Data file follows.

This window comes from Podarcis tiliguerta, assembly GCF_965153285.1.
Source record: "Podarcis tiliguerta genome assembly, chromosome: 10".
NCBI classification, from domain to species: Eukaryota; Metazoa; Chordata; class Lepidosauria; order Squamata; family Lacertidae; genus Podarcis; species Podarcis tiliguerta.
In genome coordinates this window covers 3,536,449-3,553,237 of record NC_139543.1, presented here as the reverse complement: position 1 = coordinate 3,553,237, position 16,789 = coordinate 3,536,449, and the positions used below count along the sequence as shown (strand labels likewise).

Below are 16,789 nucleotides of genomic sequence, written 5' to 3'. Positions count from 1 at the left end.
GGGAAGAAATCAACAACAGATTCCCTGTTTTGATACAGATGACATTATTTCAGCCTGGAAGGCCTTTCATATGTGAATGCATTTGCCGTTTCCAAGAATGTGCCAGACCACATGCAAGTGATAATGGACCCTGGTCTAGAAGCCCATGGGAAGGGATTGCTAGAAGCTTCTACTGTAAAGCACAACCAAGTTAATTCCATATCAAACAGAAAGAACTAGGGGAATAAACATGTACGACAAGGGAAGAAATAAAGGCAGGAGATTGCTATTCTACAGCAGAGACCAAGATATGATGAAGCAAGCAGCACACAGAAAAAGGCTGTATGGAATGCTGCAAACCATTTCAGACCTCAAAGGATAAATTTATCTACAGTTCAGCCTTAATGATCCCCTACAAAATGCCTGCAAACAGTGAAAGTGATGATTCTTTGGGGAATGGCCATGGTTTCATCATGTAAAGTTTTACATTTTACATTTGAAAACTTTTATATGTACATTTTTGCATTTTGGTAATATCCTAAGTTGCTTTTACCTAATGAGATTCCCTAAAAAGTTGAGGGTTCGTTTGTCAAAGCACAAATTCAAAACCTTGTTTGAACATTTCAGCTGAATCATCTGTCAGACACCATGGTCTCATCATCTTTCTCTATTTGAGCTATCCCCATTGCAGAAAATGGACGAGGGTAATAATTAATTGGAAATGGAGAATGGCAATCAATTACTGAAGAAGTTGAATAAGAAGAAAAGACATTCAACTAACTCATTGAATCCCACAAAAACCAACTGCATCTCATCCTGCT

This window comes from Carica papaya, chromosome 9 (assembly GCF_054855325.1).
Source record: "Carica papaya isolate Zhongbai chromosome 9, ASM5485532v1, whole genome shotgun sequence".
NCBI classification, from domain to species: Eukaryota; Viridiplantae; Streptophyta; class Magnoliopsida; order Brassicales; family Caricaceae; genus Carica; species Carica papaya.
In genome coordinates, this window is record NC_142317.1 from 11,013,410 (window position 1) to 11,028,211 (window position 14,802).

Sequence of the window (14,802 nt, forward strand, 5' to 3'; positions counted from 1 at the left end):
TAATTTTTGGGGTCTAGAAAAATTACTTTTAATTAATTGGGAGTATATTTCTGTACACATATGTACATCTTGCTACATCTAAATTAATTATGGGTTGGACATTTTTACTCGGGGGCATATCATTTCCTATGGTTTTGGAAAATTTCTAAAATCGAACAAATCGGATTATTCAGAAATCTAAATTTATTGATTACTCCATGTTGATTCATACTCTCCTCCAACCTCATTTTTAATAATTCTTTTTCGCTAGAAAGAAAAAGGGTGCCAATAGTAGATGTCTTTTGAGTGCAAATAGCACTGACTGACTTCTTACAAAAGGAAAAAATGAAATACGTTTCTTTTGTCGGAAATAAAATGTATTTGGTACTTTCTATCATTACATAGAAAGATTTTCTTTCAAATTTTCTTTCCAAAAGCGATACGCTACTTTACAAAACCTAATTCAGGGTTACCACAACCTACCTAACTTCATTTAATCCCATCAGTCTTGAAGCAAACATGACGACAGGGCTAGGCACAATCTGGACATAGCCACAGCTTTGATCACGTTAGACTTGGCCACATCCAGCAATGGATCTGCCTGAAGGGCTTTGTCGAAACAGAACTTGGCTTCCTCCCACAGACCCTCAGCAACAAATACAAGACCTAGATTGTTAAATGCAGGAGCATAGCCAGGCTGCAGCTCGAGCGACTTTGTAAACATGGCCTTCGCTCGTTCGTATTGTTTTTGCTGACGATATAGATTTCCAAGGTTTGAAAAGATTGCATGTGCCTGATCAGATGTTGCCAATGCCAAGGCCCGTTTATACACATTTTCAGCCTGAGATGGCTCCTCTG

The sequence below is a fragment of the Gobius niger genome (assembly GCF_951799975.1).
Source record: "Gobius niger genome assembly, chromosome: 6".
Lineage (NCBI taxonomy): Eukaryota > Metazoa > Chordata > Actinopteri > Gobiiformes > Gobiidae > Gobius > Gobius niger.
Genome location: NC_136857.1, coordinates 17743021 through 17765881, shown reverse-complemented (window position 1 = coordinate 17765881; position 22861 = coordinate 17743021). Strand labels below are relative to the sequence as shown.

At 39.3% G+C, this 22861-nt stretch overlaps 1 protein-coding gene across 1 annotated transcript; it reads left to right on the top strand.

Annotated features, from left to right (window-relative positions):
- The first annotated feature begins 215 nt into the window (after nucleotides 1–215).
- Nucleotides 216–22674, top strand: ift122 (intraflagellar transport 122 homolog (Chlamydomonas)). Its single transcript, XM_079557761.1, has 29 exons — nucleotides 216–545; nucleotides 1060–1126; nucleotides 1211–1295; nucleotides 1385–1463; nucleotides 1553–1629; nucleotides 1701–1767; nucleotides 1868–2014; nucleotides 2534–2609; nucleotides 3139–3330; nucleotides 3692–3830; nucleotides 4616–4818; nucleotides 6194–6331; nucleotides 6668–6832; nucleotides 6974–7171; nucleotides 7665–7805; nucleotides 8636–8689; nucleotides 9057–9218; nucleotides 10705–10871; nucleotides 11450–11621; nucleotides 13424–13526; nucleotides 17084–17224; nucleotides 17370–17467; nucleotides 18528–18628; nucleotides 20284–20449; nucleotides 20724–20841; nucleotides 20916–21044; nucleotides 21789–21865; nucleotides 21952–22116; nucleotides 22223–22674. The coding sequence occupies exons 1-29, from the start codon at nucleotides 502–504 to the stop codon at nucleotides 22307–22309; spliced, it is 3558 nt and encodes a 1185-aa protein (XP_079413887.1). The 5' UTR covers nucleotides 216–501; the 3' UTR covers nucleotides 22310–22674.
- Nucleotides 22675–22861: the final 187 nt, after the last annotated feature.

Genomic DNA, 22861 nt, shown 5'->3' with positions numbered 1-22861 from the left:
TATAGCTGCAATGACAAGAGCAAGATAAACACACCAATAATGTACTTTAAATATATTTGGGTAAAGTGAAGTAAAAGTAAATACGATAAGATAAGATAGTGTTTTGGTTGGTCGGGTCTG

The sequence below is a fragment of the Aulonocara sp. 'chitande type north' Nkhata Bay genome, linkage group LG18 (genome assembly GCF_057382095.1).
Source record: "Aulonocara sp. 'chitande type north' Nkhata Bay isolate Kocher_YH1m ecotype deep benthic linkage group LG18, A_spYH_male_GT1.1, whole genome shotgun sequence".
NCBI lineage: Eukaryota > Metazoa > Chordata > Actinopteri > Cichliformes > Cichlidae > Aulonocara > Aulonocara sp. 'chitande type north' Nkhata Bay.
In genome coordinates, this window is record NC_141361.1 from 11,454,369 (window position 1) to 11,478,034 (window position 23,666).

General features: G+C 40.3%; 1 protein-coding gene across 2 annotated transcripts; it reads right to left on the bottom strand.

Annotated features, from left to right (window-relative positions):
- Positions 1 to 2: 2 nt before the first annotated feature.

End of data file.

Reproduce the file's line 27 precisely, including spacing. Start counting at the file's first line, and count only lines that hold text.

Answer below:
In genome coordinates, this window is record NC_141361.1 from 11,454,369 (window position 1) to 11,478,034 (window position 23,666).